What lessons can electric vehicle manufacturers learn from Hyundai’s costly recall?

On 24th February, Hyundai announced the recall of over 82,000 electric vehicles, at a cost of 900 million USD, in what has been deemed the most expensive recall of electric vehicles to date. The recall was made after a fault related to the battery pack caused vehicle fires, which raised concerns over customer safety. Despite this, it seems plausible that Hyundai may suffer less financial and reputational damage than first thought. However, other manufacturers should ensure rigorous procedures are followed as they may not prove as fortunate.

Hyundai have recalled 3 different models, at an average cost of 11,000 USD per vehicle, for battery pack replacement. The Kona, Ioniq and Elec City buses all feature electric vehicle (EV) battery packs made by LG Chem’s factory in Nanjing, China. Hyundai have stated that the battery cells, built between 2017 and 2020, were prone to short-circuiting, a claim that has since been disputed by LG Chem. Whilst the party at fault is yet to be determined, it became clear that upgrading the battery management software was an insufficient solution, as noted by the South Korean Transport Ministry.

The high cost of this recall can be seen as a function of the current battery prices for manufacturers. A BloombergNEF survey estimates average EV battery cost to be 137 USD/kilowatt hour which, at this price, is estimated to account for 30% of the total car cost. Whilst battery components remain expensive relative to total car cost replacing them in a comprehensive recall, will prove expensive.

Given the joint investigation into the fault is still pending, the financial implications for Hyundai are unknown. If LG Chem were correct in their assessment that Hyundai misapplied its fast-charging logic, Hyundai would bear the majority of the recall expense. This expense, which amounts to almost half of Hyundai’s net income for 2020, will be reflected in Hyundai’s Q4 results. However, evidence gathered by the South Korean Transport Ministry suggest this worst-case scenario for Hyundai is unlikely. They have found cell defects in LG Chem’s factory, which suggests that LG Chem may have to contribute significantly to recall costs. If this is the case this would limit the extent of the financial burden on Hyundai. Analysts, including Kim Dong-ha at Hanwha Investment and Securities, see this outcome as likely and believe impact on the stock price will be limited. This suggests that the impact on Hyundai financially may be less than first thought.

Additionally, it seems possible that negative impact on Hyundai’s brand reputation may also be limited. Their actions have been interpreted as proactive by analysts, who lauded their comprehensive and swift response. Kim Dong-ha said, “this recall, which pre-emptively responded to customer safety even with a low possibility of fire and financial burden, is positive for strengthening the EV brand.” Moreover, resisting calls from LG Chem to limit the scope of the recall, to only South Korean cars, may pay dividends in terms of maintaining the confidence of consumers. Ultimately, if consumers accept that in the early stages of EV manufacturing there will be faults, then it appears Hyundai’s reputation may emerge relatively unscathed, and perhaps even enhanced.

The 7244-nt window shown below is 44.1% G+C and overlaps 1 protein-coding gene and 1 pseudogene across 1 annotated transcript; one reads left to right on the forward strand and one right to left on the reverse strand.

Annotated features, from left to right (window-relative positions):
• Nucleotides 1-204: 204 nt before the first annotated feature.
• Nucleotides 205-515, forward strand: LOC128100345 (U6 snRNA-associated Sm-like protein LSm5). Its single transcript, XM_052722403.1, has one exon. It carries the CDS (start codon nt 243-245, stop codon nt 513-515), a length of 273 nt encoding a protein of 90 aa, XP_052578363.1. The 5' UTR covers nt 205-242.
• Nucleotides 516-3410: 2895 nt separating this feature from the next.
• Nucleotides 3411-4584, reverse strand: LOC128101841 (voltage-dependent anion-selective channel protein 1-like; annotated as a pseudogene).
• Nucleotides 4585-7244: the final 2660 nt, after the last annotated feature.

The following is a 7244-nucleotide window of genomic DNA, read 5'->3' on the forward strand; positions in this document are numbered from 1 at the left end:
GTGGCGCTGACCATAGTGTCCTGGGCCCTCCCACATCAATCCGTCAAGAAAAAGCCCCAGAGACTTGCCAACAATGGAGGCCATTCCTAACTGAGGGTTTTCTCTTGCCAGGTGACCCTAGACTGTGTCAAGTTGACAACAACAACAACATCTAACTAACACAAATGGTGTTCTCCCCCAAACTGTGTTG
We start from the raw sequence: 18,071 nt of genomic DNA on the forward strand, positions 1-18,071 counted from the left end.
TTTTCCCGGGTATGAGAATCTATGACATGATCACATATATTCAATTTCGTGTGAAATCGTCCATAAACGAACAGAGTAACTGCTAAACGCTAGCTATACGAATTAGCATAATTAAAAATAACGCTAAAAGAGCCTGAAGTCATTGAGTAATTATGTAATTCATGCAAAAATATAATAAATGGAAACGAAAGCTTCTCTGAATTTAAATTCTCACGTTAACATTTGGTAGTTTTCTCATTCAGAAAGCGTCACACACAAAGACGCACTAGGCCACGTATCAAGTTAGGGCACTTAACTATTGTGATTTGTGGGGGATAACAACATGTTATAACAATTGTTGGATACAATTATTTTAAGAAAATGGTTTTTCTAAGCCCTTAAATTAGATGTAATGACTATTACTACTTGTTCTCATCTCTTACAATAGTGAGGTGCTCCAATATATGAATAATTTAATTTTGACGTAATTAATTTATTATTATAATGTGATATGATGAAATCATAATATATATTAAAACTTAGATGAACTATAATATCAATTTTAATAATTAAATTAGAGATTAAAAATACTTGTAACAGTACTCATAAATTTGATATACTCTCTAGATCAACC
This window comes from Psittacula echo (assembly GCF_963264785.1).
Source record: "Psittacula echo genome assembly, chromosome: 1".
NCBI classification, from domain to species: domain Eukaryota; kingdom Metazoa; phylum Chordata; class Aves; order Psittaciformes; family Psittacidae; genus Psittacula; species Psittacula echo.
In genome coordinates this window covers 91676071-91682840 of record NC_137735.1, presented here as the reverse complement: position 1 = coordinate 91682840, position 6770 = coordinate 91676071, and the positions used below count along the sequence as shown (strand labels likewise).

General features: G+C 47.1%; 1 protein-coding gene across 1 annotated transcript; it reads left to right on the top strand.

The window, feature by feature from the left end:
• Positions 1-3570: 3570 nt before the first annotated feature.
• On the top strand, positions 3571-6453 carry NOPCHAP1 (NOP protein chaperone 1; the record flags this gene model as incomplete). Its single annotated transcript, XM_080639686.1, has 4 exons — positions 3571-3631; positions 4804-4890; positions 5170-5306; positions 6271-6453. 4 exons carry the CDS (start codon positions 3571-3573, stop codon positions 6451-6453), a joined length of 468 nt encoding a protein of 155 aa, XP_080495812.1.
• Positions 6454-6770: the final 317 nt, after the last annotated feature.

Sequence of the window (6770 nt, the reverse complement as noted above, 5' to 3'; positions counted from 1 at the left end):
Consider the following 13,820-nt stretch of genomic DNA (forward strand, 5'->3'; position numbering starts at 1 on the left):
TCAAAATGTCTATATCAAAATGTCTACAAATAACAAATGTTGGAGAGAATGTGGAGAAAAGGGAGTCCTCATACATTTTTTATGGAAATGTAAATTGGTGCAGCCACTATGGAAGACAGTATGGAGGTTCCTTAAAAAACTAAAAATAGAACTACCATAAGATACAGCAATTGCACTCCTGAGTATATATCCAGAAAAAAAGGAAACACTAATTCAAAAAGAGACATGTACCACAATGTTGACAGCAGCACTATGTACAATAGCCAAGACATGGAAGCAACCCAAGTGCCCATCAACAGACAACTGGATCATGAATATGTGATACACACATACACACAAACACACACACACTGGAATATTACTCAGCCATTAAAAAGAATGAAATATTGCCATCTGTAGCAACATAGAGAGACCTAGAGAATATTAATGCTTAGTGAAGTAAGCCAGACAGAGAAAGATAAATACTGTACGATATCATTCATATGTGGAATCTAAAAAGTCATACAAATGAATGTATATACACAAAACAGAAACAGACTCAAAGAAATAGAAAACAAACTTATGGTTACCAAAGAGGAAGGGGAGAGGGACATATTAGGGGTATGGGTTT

However, in spite of the possibility for Hyundai to emerge with limited damage, manufacturers should be alerted to the potential financial risks of rollouts. Other car brands have recently recalled cars due to battery-related issues. BMW AG and Ford Motor Company recalled electric, or plug-in hybrid, vehicles in late 2020. Additionally, General Motors Company have recalled 69,000 Chevrolet Bolts due to vehicle fires caused by battery issues. Whilst these recalls did not necessitate hardware replacement, this may not always be the case. EV manufacturers would be wise to continue to work closely with battery companies to ensure safety and durability to avoid the potential for significant financial detriment. Mike Held, director of Alix Partners, echoed this with his warning that automobile companies must be prudent if they want to avoid the costly battery recalls of the consumer electronics industry.

Moreover, despite Hyundai’s reputation potentially being unscathed, automobile firms must ensure that they avoid the need for recalls, as there is no guarantee that brand damage will not be incurred. EVs are, in relative terms, in their infancy and manufacturers are vying for the confidence of consumers. It is possible that a future recall due to battery pack issues, which remains eminently feasible, may impose long-term damage on brands. Tesla, in particular, who themselves had two vehicles catch fire due to battery issues in 2020 ought to be especially rigorous, in light of their growing relationship with LG Chem.

Ultimately, Hyundai’s recall, on the assumption that the fault of the battery pack problems lies, at least in part, with LG Chem, seems unlikely to cause them significant brand or financial damage. However, other EV firms should be warned by the potential risks to finances and brand reputation. Whilst under constant pressure for a fast rollout of EVs by investors and governments alike, they ought to ensure that battery technology and safety is prioritised. This will ensure that existential threats to their business, caused by battery recall and replacement, remain unlikely.

By Angus Lovatt

Sector Head: Daniel Aliwell